The Run of Play is a blog about
the wonder and terror of soccer.
We left the window open during a match in October 2007 and a strange wind blew into the room.
Now we walk the forgotten byways of football with a lonely tread, searching for the beautiful, the bewildering, the haunting, and the absurd.
You need not hear what orders he is giving
to know if someone has authority,
you have only to watch his mouth:
when a besieging general sees
a city wall breached by his troops,
when a bacteriologist
realizes in a flash what was wrong
with his hypothesis, when,
from a glance at the jury, the prosecutor
knows the defendant will hang,
their lips and the lines around them
relax, assuming an expression
not of simple pleasure at getting
their own sweet way but of satisfaction
at being right, an incarnation
of Fortitudo, Justicia, Nous.
— W. H. Auden, from “Sext”
I first came to understand the passions that soccer could arouse when I was about twelve years old, though at the time I had never seen a match. I may have noticed some people kicking a ball around, though I doubt it; I expect that I had been exposed to a few grainy highlights on ABC’s Wide World of Sports. No, I learned about soccer obsessives the way I learned most other things I knew, or believed I knew, when I was twelve: through reading science fiction.
My instructor was Arthur C. Clarke, who wrote a story about a World Cup final held in a South American stadium on a hot sunny day. The 100,000 fans had been given commemorative programs printed on shiny silver paper, and when the match’s referee made a dreadful call against the home team they all tilted the sheets to catch and reflect the sunlight, focused a hundred thousand beams of light on the ref, and flash-fried him to a blackened lump. (Cool, I thought, and Would that work?)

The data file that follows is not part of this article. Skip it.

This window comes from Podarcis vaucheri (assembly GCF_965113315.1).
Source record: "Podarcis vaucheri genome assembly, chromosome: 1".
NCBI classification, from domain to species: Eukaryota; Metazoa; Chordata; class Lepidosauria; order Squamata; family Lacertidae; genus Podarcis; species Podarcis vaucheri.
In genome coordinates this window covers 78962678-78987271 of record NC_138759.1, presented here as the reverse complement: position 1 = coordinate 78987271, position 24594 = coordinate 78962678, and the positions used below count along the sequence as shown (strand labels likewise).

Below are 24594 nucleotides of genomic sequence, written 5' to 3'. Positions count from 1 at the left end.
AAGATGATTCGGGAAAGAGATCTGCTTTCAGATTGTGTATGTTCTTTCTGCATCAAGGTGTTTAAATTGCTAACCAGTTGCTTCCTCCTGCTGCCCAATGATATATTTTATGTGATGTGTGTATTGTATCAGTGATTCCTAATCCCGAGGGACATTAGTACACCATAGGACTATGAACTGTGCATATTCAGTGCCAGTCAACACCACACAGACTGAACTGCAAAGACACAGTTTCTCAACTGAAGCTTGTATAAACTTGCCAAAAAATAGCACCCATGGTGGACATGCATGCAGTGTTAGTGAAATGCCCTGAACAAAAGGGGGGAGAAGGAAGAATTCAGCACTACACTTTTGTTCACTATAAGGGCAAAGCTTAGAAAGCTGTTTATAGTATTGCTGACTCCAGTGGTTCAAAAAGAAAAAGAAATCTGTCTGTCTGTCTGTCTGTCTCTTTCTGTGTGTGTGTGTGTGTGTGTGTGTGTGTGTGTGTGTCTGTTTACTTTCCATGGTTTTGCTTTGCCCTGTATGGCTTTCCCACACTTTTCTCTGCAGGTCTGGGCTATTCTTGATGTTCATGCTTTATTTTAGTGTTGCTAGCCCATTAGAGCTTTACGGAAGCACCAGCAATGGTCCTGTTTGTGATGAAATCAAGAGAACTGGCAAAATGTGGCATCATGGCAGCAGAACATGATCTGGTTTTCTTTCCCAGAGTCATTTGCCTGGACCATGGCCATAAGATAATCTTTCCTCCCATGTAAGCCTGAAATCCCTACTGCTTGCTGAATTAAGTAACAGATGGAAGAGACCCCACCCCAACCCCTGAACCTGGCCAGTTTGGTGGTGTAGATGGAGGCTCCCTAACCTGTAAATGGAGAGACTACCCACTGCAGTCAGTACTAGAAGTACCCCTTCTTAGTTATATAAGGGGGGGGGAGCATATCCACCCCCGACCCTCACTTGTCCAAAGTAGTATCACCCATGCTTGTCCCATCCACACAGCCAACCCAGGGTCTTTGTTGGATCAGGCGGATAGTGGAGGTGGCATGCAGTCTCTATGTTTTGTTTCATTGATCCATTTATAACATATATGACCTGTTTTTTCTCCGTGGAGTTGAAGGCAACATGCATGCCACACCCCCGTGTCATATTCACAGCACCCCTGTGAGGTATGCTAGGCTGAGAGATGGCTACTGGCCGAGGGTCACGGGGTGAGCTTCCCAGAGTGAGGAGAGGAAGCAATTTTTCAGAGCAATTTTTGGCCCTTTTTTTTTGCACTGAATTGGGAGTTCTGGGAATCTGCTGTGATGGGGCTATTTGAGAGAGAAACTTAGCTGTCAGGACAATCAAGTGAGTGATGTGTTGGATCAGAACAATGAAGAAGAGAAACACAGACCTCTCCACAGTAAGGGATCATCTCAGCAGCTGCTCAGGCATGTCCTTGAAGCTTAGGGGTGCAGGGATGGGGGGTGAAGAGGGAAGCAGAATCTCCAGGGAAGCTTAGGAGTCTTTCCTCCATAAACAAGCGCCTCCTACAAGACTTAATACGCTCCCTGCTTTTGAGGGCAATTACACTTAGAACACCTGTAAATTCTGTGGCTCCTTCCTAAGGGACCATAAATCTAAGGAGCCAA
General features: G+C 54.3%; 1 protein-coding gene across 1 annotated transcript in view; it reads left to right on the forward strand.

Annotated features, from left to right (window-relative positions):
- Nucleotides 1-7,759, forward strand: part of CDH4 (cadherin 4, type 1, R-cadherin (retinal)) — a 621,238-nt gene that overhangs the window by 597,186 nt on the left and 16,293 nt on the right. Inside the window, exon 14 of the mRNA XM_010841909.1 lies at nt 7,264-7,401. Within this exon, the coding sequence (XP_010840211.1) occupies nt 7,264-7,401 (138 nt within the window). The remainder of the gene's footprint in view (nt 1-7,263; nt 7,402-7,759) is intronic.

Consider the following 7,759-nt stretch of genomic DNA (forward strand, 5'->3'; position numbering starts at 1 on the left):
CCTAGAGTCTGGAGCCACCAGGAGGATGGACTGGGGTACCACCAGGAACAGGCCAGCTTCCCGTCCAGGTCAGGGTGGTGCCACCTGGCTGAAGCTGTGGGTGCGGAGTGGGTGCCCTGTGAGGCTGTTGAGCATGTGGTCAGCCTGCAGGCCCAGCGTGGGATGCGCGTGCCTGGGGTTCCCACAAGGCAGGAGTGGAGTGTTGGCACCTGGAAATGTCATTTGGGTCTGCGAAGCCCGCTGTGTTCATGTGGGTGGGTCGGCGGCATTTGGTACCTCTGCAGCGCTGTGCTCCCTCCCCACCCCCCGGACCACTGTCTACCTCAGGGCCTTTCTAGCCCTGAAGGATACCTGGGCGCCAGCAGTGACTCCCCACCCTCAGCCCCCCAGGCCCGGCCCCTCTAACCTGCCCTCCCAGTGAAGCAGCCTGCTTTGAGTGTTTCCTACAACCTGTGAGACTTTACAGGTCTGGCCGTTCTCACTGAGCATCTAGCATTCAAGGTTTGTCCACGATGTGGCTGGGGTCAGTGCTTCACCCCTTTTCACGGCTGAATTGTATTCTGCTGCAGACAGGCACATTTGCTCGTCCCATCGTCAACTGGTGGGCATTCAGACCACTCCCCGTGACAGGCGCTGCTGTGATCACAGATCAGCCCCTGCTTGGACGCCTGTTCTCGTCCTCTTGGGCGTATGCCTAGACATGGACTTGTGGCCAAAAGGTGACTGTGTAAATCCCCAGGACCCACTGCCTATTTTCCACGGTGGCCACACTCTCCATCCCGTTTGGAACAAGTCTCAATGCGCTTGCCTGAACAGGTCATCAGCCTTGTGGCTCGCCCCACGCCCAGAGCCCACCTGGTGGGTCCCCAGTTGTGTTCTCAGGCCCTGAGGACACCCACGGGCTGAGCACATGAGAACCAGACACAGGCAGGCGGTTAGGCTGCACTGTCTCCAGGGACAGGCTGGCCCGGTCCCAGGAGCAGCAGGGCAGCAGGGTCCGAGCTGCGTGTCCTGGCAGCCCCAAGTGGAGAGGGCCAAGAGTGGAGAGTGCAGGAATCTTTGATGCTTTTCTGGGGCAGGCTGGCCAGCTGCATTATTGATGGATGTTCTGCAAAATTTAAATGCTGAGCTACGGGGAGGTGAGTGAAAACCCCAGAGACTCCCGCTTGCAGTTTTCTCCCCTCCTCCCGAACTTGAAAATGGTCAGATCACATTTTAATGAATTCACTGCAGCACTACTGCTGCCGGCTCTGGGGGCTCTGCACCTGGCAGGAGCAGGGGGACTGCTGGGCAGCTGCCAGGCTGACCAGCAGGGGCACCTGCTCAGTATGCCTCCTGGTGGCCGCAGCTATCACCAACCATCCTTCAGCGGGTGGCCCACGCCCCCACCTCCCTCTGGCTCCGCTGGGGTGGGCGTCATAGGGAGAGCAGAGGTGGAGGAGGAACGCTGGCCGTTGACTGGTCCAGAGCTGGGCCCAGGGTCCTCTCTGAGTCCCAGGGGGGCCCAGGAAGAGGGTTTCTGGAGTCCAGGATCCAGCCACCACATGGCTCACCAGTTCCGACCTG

Thesis: No referee lives, or has ever lived, or ever will live, whom someone will not think deserving of Death by the Ray of Archimedes. The standard deviation of fans’ judgments about referees is staggeringly high; opinions about players are comparatively almost unanimous. Nobody thinks Cristiano Ronaldo is a lousy player. Nobody thinks Titus Bramble is the best defender in Europe. Yes, there are fans who think that Gareth Bale was dramatically overrated after just a couple of impressive performances against Inter, but no one — no one at all — is saying that Bale has barely the quality needed to ride the bench for Scunthorpe. Yet there are plenty of people who say, and probably even whole-heartedly believe, that Howard Webb lacks what it takes to ref League Two matches.
My own view of Webb is that he’s the Tony Romo of referees: he goes on for a good while like a champion, a master of his domain — and then suddenly, at a moment of high tension and great consequence, he makes a completely ludicrous decision. And then, another day, he does it again. And then again. Eventually operant conditioning kicks in, and then every time his name is mentioned the thought that springs instantly and unbidden to mind is What the hell was he thinking? Probably not fair, but there it is. Pavlov and Skinner understood these things. But operant conditioning makes rational assessment difficult.